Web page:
- The user correctly navigates to the “All Students” tab and clicks on the student’s name. However, he does not know to scroll down to view more information. The user then goes back and forth between the two tabs. After a hint, the user scrolls down to see the number of absences.
- The user sees the date on the roll sheet, and starts to click the arrows to go back in time. However, he wonders aloud if there is a faster way, and after a hint, he finds the date picker.
Changes to Make
- Attendance status is a clickable button, but does not do anything – will allow it to toggle attendance status
- Update roll sheets with new students immediately
Things to Consider
This user had many suggestions and insight that we did not get from our lo-fi testing.
- Is the excused status referring to the absence or tardy?
- There are different types of tardies
- Excuses happen through the attendance office, with a parent note or phone call
- Would like to see how many students in a class were absent for a particular day
- Zooming on roll sheet – to see all students at once
- Flipping through attendance statuses may be too much – 8 at his school; usually only present, absent and tardy are under the teacher’s control
User’s Overall Thoughts
This user liked the iPhone platform for its mobility, and thought it was especially nice for PE teachers. Overall, the user thought the interface was simple and easy to learn. In particular, the user liked the notes feature.
Most of the mistakes and hesitation was from the lack of experience with the iPhone (i.e. scrolling and the buttons on the title bar). Our application had bugs, and if were fixed, the time to task completion and number of mistakes would be reduced. The user was very friendly and eager to provide feedback. We received many ideas to make our application even better. Throughout testing, the user seemed enjoy using the application.
Breezed through the first task with no problems
- (0:40) First checked the roll sheet, but saw the student wasn’t there. Tapped the “All Students” tab and clicked the “+” button to add a new student.
- (1:15) After creating a student, the user left the student information screen without adding to the class, and tried to find the student in the roll sheet. When she saw the student wasn’t there, she immediately went back and added the student to the class.
- Marking the student tardy and writing the note were done without trouble.
- First, the user attempted to check the number of absences in the roll sheet, but soon realized she needed to go to the student information screen in the “All Students” tab.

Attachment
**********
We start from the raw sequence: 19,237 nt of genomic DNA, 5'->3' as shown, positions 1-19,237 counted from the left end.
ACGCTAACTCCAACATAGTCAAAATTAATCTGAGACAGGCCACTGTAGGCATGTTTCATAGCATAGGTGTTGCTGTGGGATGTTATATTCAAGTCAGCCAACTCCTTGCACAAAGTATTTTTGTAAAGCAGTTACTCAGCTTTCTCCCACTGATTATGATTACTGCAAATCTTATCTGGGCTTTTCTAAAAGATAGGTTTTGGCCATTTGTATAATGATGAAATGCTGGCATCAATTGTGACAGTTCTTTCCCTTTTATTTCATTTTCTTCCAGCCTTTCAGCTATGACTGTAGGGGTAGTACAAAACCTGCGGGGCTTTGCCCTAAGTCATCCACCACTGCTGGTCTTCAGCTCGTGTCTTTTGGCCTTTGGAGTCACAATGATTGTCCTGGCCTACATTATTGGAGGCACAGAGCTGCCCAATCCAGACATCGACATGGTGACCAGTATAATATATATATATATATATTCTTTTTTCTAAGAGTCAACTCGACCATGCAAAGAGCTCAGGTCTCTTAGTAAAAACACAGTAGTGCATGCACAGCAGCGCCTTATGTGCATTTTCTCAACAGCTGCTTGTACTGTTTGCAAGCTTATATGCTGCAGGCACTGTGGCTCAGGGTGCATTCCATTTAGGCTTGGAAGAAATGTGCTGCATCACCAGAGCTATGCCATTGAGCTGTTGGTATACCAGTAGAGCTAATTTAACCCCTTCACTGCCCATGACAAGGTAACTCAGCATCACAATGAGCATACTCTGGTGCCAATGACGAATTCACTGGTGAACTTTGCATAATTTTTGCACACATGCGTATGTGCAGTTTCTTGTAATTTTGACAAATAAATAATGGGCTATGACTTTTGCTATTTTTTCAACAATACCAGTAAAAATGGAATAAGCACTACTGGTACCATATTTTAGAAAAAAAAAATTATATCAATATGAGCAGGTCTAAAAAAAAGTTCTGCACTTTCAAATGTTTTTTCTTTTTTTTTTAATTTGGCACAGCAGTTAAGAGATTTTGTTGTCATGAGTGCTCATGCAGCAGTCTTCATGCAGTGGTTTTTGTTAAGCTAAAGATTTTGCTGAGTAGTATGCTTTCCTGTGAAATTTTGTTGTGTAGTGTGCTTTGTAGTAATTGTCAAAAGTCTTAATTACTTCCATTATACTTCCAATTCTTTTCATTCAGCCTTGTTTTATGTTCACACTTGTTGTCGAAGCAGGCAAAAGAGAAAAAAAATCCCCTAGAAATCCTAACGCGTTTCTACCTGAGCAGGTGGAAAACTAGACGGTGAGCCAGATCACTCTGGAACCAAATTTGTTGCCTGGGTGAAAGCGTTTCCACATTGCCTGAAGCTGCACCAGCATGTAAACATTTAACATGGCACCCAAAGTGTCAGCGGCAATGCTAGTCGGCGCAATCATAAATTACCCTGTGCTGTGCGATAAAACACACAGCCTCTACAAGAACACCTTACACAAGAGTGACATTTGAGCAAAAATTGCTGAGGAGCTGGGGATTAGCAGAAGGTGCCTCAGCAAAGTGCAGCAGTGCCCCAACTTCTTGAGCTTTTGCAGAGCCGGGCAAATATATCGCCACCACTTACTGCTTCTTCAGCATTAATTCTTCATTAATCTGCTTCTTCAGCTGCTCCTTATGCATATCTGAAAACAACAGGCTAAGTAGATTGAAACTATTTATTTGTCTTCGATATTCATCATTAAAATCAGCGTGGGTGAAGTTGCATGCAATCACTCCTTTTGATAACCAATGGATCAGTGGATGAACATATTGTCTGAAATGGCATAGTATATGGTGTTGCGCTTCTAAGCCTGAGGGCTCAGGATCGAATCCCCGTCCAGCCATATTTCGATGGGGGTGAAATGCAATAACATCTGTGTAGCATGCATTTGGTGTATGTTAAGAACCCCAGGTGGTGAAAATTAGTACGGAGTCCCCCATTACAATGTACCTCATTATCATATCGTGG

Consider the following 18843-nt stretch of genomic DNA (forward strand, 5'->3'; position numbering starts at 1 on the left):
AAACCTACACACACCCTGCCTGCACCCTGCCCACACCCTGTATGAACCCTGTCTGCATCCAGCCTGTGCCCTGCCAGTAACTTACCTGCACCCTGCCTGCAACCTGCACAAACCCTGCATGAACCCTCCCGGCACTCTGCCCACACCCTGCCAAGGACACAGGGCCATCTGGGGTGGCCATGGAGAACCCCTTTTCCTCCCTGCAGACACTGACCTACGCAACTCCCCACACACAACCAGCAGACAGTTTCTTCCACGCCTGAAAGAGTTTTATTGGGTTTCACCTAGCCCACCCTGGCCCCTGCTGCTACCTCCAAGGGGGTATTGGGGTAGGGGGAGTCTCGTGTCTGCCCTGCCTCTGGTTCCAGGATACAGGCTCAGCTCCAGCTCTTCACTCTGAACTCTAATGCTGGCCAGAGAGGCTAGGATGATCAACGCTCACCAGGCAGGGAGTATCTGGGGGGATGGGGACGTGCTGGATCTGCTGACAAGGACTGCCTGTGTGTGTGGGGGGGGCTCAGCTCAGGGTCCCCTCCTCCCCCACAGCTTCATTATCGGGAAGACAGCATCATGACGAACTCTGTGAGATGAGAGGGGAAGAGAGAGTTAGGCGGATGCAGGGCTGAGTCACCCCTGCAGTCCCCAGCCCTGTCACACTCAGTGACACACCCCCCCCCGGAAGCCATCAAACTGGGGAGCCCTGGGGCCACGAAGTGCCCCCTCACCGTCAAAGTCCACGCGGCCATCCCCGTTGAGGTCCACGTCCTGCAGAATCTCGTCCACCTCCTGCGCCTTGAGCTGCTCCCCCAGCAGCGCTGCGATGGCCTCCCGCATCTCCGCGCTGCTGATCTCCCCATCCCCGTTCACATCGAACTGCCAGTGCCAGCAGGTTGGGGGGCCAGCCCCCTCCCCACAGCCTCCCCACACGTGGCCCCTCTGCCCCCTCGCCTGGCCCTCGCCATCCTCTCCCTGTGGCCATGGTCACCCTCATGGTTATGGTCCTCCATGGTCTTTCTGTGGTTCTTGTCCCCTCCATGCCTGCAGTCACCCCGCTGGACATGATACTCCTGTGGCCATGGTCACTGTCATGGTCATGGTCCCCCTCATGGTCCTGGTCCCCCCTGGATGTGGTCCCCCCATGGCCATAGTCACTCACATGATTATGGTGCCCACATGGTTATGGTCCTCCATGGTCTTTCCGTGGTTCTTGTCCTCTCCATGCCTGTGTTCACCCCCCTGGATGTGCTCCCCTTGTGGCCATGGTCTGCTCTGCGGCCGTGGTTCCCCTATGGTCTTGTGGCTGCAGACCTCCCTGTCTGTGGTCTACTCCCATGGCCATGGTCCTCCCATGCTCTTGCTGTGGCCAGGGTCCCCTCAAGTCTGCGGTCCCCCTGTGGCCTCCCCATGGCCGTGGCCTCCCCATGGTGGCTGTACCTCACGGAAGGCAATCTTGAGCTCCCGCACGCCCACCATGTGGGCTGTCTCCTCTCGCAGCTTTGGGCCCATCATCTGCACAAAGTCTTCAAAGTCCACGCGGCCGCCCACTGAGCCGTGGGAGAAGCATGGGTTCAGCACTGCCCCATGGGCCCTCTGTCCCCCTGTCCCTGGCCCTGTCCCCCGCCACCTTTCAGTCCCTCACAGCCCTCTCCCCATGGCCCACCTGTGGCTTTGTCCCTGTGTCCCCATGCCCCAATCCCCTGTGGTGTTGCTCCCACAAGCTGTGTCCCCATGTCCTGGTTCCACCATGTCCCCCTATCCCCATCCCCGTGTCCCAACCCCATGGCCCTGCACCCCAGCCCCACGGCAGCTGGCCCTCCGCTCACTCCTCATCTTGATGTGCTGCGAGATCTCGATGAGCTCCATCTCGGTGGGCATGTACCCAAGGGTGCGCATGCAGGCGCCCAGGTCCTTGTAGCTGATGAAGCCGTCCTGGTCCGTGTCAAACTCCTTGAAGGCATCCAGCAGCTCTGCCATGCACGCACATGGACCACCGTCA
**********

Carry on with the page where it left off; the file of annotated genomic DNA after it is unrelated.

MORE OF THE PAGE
- (0:38) She correctly navigated back to the roll sheet to change the attendance. She saw the arrows on the date bar and kept clicking the back arrow. We hinted at a faster way, and she was able to call up the date picker.
- (0:58) The attendance status was changed without problem.
- The user was momentarily confused that there was no "save" function.
Things to Change
- We noticed that all attendance data is tied together for each of the students’ classes – a tardy marked in one class changes the status in the other classes the student is in. We need to make sure the statuses are kept independent.
- The user ran into the same errors as the first test.
Things to Consider
- Would like to see other classes’ attendance for her students – i.e. to see if the student is just missing her class or not
- iPhones are easily stolen
- Women’s clothing generally have no pockets, so it may be difficult for her to carry around the class
This user was definitely familiar with the iPhone interface, and it showed in the speed that she accomplished the tasks. It was good to get some criticisms of our application, and the speed at which she completed the tasks was very promising.
- (0:30) Understood the attendance status symbols without trouble, and marked all students with their correct attendance statuses.
- (1:20) Did not see the “Save” button on notes, so was confused for a bit, until he found the “Done” button.
- User said, "Ooh yes, I own this."
- (0:30) Started in the roll sheets, and kept hitting the date arrows. The user did not notice the date changing. After a short while, the user accidentally hit “All Students” (1:00) and was confused on how he navigated there. The user then incorrectly navigated back to the roll sheets (1:30), where he remained confused. We give a hint, and then the user then correctly adds a student. (3:00)
- The user sees that he needs to add the student to the course and does so correctly. Once the class was added, the user is not sure if the information was saved, but then sees the “Save” button.
- While trying to change the new student’s attendance status, the user accidentally changed other students’ statuses while trying to scroll. The user did not notice until we brought it to his attention.
- (5:30) After this, the user changed the status and wrote the note with not issues.